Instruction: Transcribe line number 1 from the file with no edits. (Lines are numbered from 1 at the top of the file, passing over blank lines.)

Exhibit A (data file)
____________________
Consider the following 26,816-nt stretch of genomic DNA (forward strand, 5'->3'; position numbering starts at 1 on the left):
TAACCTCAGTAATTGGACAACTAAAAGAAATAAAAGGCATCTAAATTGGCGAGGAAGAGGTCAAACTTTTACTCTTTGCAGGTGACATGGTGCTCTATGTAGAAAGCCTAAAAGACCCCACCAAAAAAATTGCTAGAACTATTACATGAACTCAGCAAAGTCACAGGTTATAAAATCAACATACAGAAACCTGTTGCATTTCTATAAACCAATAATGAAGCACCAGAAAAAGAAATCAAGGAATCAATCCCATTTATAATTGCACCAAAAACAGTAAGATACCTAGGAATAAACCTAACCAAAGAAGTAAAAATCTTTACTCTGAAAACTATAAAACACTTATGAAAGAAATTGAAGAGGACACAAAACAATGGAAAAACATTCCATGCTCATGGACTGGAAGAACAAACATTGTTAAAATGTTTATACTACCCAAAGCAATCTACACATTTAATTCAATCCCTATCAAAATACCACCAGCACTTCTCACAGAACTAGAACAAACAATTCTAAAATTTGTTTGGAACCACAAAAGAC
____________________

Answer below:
Consider the following 26,816-nt stretch of genomic DNA (forward strand, 5'->3'; position numbering starts at 1 on the left):